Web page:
Shahnawaz Palace - Edison, NJ

Happy Curry Week!  Twitter says it's National Curry Week, but I'm not really sure what nation they're talking about.  I'm just going to assume it applies to the U.S.

To segue into our curry-themed post, I love and hate all-you-can-eat buffets.  Love: you can eat as much as you want, and usually a huge variety of food that you can't order at a regular sit-down restaurant.  Hate: I usually forget to wear my fat pants.

I particularly love Indian buffets. My life before going to London must have been pretty bland because I didn't eat Indian food then.  In London, we happened across this Indian restaurant, Humaira Tandoori, with £5.95 Saturday buffet dinners.  I really enjoyed the nights when a big group of our friends would fill the middle table of their cramped dining room and compete to see how many plates we can each put away and waiting eagerly for the servers to refill the naan.  Since then, my taste buds have embraced a much wider variety of cuisines.  Thank God, because I was really missing out.
Yesterday, we went to a Pakistani restaurant for their lunch buffet.  I know, Indian and Pakistani aren't the same and it would be rude of me to consider them the same let's just say they're related by way of being South Asian.

My first plate consisted of a dollop of everything.  I had chickpeas, sweet potato-carrot mush, beef, lamb, chicken tikka masala, fried fish, potatoes, shrimp masala, eggplant, and a lot of other unrecognizable stuff.  I topped off my plate with the requisite naan and yogurt sauces.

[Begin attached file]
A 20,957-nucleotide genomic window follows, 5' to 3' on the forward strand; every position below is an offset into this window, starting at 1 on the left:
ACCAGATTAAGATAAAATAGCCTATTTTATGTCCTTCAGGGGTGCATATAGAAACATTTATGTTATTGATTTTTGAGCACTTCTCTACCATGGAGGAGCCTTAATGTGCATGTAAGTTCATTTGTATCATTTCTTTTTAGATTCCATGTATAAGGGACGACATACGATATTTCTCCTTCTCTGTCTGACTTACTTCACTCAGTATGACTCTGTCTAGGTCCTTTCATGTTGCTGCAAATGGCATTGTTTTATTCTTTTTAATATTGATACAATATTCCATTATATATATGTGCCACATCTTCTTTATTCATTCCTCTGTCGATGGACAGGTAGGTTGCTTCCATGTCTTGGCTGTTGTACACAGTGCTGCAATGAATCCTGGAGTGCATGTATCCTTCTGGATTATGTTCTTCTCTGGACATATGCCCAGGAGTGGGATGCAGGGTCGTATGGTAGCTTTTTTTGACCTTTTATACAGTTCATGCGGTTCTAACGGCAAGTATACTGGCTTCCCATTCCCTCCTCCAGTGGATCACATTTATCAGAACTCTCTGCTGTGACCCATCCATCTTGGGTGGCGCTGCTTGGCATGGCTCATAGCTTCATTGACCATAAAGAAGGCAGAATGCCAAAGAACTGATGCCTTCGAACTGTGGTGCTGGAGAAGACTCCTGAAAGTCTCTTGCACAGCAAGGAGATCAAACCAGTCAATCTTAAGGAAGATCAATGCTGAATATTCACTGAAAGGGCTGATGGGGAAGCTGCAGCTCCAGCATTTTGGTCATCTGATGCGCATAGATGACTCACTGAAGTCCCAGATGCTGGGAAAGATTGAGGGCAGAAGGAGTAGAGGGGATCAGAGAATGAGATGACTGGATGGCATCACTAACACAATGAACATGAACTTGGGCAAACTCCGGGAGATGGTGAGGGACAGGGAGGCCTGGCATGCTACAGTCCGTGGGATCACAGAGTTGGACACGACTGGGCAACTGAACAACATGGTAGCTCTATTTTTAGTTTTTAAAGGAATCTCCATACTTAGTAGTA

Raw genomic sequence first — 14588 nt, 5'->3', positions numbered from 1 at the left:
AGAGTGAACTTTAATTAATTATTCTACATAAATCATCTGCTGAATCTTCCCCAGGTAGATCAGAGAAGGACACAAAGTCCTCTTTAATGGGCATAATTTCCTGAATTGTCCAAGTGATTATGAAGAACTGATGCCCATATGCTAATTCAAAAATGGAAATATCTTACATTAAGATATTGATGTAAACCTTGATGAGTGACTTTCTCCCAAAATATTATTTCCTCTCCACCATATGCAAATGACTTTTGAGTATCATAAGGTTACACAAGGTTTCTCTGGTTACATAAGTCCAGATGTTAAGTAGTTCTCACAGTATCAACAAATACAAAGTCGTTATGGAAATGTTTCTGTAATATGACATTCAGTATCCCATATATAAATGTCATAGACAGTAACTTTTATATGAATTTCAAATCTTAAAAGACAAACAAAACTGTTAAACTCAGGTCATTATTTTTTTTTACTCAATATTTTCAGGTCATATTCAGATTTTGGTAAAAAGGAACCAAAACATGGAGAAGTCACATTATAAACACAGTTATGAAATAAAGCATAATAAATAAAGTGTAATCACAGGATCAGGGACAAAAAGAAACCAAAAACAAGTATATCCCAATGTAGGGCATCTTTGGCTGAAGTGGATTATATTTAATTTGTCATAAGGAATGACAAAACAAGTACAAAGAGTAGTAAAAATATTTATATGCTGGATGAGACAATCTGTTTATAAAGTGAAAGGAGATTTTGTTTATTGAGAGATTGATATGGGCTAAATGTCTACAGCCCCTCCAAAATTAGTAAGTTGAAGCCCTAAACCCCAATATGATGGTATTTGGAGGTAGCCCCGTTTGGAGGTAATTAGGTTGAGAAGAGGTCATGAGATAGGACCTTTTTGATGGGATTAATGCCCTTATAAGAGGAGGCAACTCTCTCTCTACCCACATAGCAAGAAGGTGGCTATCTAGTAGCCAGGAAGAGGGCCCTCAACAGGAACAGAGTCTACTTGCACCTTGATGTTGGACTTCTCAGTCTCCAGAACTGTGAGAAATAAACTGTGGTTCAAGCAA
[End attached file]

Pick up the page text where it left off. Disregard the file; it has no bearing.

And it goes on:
Everything was delicious, undoubtedly.  I had waves of that my-mouth-and-lips-are-burning sensation from the spices, but that was alleviated by the chai and mango lasse.  Most of the lamb and beef were bone-on and cooked in stews until the meat was tender.  It probably would have been very delicious had I picked chunks that weren't all bone.  The chicken tikka masala could have been a bit more flavorful and the chicken itself was a teeny bit on the dry side, but I thought it was cool that you could see the skewer holes in the chunks of meat, meaning they probably roasted it before dunking it in sauce, nice and legit.  I really enjoyed the shrimp masala, which I'd never seen before.  These growth-stunted - perfectly cooked with a little snap at first bite - shrimp were swimming in a brownish green sauce.  I could have eaten a bowlful of them!  The one drawback was at the end, my plate was a technicolor puddle and I didn't have enough naan to soak it all up.

Speaking of naan, they had an interesting way of doing it: the naan was rubbed with some herbs, oil, and garlic.  I love naan.  For some reason, I didn't love their naan so much. Usually naan has its own bready flavor, but their naan was already somewhat overpowering.  Also, the texture was slightly different than other naan I've had and loved; it was not as fluffy and had pockets of air inside.  Oh well.

I had a second plate of french fries, veggie fritters, fried breaded shrimp, and more naan and chicken tikka masala. Had to pick my cravings.

Finally, dessert!  They had gulab jamun swimming in thick sugary syrup and whatever the white version of them is. Gulab jamun is a dense ball of fried dough with a dark crust and a fluffy interior, and it's usually served swimming in a pure sugary sauce.  The white balls of dough are lighter, probably not fried, and served in a milky sauce.  Both are very very very sweet, but even though I don't have a big sweet tooth, I love gulab jamun and other ladoo (sweets)!  I skipped the red velvet cake, cupcakes, and ice cream at the dessert table in order to squeeze in some ladoo for the closer of the meal.

When I came home later that evening for dinner, I was still stuffed to burst, but my dad said he had made chicken curry for dinner.  UGH, way to torture me.  I waited until my lunch food baby dissipate a little and took a few bites of Dad's chicken curry.

And I had a ton of the curry leftovers for lunch today.  Happy Curry Week!

Shahnawaz Palace
159 Jackson Avenue, Edison, NJ


  1. The white equivalent of gulab jamun is called ras malai


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